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unable to delete a mysterious file

gezi asked
I noticed in the qmail logs that qmail was unable to delete files in a directory

I looked and found this directory 14 listed as

[R /var/qmail/queue/remote2]# d
total 0
drwx------   3 qmails qmail  15 Jan 25 10:13 .
drwxr-x---  12 qmailq qmail 123 Jan 25 10:09 ..
?---------   ? ?      ?       ?            ? 14

Very strange file indeed. It's impossible to do anything with or to this file.
For example removing this directory results in

[R /var/qmail/queue/remote]# rmdir 14
rmdir: `14': Unknown error 990

What is that and how could I get rid of this directory? I handled the situation for qmail but I still would like to be able to remove that spurious directory.

Watch Question

Top Expert 2008
Unknown error 990" is a classic "wildcard" error message given by XFS.
You may want to unmount and then run xfs_repair(8)
Top Expert 2008


Hi Shakoush,
thanks for the answer, that is probably what will fix it. Now, as this is a life server out there on the internet, serving some people I don't want to risk to kill it with my ignorance in terms of linux administration.
1. how could I do the unmount, repair and mount without disturbing operation too much, or
2. is there something I could do so that during a reboot the file system is checked and repaired?

my mounted file systems are
/dev/hda1 on / type ext3 (rw)
none on /proc type proc (rw)
none on /sys type sysfs (rw)
none on /dev/pts type devpts (rw,gid=5,mode=620)
none on /dev/shm type tmpfs (rw)
/dev/hda7 on /home type xfs (rw,usrquota)
/dev/hda5 on /usr type xfs (rw)
/dev/hda6 on /var type xfs (rw)
none on /proc/sys/fs/binfmt_misc type binfmt_misc (rw)

so that I should be able to unmount /var without also killing the OS, right? But I would still prefer to set the FS as dirty and then reboot and have it come up all nice and shiny.

Top Expert 2008
I would try to reboot and fsck that would be best I guess

shutdown -rF now

-r for reboot
-F for forcing fsck


very nice! - I did that and it ran through, but I still have that rogue directory, I can't remove.
hmmm - if I would not be worried that this one file is the indication of something else being wrong I would just leave it as it is - what do you think, could this be the tip of an ice berg?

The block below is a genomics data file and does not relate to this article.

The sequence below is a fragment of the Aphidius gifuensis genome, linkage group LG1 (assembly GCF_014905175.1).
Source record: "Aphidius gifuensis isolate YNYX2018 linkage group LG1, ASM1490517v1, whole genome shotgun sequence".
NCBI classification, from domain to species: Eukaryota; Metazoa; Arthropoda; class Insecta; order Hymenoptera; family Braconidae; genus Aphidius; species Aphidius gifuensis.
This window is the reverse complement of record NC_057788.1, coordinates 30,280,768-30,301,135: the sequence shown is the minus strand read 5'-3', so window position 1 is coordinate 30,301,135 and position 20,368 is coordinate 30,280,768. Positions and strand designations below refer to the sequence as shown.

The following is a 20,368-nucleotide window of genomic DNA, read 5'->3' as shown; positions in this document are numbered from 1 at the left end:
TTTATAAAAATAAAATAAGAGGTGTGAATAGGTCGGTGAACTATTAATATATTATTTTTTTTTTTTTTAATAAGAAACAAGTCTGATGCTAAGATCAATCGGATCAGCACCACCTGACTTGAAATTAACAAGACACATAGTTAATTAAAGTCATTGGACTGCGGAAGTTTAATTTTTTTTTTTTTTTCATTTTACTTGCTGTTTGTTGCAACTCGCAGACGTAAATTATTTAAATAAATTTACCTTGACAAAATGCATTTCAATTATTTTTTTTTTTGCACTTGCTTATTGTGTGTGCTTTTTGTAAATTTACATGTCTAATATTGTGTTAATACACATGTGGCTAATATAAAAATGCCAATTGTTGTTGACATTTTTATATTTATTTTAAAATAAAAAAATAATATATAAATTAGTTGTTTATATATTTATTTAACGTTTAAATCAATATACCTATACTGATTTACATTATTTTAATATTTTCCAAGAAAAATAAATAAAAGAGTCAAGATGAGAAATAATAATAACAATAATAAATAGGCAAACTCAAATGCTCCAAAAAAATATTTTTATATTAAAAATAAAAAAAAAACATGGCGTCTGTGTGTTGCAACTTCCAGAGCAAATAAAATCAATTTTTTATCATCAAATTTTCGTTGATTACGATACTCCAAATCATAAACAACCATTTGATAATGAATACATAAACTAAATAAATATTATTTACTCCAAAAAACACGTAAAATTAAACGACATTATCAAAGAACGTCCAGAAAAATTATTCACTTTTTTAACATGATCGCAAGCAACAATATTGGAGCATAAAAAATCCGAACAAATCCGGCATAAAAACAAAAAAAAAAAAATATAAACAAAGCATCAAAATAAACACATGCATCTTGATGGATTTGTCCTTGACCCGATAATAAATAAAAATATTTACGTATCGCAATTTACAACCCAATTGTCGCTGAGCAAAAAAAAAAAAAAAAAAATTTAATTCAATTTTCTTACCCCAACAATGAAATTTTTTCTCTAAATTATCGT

don't play with qmail's queue at all while qmail is running.

dont play much with qmail's queue when it isnt running.

qmail does a whole set of very funning things in the queue to try to optimize for limitation in the ext2 file handling protocol.

visit qmail.jms1.net and check out some of the qmail maintenance scripts listed there.

there is one there called qfixq which will fix your queue if it is broken.

but take your time, and READ, READ, READ before you take any action, as you can hopelessly screw up your qmail queue.
Duncan RoeSoftware Developer
Please check the output on your system from "man -s 8 fsck.xfs". This is what I get:

       fsck.xfs - do nothing, successfully

       fsck.xfs [ ...]


fsck.xfs(8)                                           fsck.xfs(8)

       fsck.xfs  is called by the generic Linux fsck(8) program at startup to check and repair an XFS filesystem.  XFS is a journaling filesystem and performs recovery at mount(8) time if necessary, so
       fsck.xfs simply exits with a zero exit status.


       fsck(8), fstab(5), xfs(5).

Here's what I think you need to do:-

1. Read up on xfs_repair:

    man -s 8 xfs_repair

2. Schedule some down time, get into single-user mode (either by "telinit 1" or halt the system then append " 1" to the boot line), unmount the partition containing the qmail Q and run xfs_repair on it by hand.


Thank you both!
don't think that I'm going to risk to fix that problem at this time - it does not seem to cause any other problem. I had thought about re-imaging the server with a newer version of linux, so maybe I do this sooner than later and that will certainly handle the problem.


Thanks again!
The server is in a remote data center so I can't really go into single user mode and do the repair, but with your advise I could better ask the local tech what to do.

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